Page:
Apparently, speeding was very good for the economy under the Labour government. New information has recently been released that shows that the government was earning as much as £10,000 every hour during the final years of Labour as a result of speeding tickets.
Cashing in on Speeding
More than 17 million motorists were hit with penalty fines, according to the first full research on speed cameras. The figures were published for 2005 through 2009 and show 8,282,905 fixed penalty notices that were issued in England and Wales. Each offense included a fine of £60, adding up to a total of £496,974,300 over a five year period.
Tory MP David Ruffley, who found the figures, said that,
“Labour treated the British motorist like a massive cashpoint machine on wheels. Half a billion pounds in five years is a colossal amount to milk from motorists for speeding. I have yet to meet anyone who thinks these sums have been invested to improve our road network.”
Labour Increasing Cameras
During Labour’s rule, they had a massive increase in speed cameras and they increased the amount of each fine from £40 to £60 in 2000. When Tony Blair was first elected in 1997, the motoring fines were at £28.5million, but in 2009 the figure was more than doubled at £68,161,320.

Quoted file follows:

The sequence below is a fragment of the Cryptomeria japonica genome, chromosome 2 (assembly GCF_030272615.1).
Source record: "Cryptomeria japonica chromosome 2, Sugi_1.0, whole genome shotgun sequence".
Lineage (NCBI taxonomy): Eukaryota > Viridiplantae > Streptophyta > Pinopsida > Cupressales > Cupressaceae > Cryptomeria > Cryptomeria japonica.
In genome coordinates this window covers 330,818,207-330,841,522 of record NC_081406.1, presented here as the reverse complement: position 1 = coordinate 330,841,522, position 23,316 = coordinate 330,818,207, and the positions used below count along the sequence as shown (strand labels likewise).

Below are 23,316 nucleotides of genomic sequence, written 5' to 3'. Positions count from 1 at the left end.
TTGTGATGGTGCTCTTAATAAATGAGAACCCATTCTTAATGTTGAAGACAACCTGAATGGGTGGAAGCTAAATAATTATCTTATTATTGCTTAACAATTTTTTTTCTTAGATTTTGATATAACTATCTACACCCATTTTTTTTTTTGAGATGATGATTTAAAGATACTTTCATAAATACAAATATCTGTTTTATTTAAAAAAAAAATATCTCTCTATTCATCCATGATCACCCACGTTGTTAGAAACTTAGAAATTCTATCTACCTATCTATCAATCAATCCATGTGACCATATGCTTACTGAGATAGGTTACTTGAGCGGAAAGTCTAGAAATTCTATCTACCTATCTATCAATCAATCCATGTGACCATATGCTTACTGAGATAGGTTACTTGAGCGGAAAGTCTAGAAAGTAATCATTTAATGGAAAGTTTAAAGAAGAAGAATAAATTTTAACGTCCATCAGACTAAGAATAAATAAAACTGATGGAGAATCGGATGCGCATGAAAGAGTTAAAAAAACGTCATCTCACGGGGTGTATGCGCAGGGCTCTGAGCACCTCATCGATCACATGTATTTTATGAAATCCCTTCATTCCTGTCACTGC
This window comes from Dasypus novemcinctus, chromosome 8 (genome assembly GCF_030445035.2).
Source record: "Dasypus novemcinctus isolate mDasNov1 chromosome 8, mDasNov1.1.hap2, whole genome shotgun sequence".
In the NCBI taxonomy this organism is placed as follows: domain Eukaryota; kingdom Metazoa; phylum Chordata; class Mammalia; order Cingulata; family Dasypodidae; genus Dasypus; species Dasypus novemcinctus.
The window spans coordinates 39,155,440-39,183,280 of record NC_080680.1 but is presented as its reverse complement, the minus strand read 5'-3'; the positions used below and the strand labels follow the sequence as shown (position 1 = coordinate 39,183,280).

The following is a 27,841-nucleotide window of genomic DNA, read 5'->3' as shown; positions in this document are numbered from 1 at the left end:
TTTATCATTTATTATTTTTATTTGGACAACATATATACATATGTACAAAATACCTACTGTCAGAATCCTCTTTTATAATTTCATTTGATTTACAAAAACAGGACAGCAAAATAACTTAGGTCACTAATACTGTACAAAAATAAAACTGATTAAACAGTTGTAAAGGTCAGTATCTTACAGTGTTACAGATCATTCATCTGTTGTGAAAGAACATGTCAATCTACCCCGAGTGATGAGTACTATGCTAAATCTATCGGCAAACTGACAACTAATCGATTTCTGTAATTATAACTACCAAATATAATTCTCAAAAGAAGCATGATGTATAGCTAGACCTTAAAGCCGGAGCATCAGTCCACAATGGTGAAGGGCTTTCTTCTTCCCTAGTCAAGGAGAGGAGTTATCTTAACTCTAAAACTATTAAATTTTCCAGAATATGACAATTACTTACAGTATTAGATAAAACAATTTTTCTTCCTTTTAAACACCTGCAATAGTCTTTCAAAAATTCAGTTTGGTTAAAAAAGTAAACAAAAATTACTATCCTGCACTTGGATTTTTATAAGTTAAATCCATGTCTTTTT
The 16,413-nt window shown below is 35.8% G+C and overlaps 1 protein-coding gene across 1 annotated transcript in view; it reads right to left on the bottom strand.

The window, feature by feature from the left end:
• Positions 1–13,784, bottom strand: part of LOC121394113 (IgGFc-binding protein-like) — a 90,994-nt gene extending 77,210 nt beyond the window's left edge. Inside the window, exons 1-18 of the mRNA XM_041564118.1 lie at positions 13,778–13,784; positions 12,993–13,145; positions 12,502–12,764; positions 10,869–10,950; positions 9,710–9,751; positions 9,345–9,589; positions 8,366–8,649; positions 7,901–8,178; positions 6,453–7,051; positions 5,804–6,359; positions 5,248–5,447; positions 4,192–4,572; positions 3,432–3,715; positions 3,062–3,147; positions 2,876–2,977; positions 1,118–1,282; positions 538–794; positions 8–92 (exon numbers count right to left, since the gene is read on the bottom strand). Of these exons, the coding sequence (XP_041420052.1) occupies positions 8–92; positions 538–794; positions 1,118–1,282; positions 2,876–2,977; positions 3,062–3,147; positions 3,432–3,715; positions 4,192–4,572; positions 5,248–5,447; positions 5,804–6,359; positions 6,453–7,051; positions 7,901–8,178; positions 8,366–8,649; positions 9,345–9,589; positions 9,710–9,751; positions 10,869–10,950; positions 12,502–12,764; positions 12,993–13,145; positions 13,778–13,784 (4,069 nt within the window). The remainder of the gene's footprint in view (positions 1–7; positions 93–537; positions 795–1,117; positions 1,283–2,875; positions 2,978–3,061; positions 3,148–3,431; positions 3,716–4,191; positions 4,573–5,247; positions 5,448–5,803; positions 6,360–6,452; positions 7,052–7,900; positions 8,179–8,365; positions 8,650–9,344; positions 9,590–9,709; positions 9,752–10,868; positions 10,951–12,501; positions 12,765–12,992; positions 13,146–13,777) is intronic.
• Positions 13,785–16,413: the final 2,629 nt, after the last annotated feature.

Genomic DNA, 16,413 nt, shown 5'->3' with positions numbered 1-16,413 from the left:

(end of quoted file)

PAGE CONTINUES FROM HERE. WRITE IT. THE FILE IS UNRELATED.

And, all of the money collected through the fines is taken by the Treasury.
The RAC Report on Motoring this year found that 74% of drivers feel that speed cameras are being used to raise money more than they are to improve road safety. As a spokesman said, “RAC calls on all local authorities to carry out an independent audit of their speed cameras to ensure those that make roads safer remain and those that do not are considered for removal. RAC also wants the Government to consider raising the speed limit to 80mph on appropriate stretches of motorway under the right conditions.”
While supporters of the cameras insist that they have saved lives, experts say, instead, that they cause motorists to drive erratically and not to concentrate on the road as a camera comes into sight. According to an ICM poll, more than 80% of drivers say that they stare at their speedometer instead of at the cars and the road when they see a camera in front of them.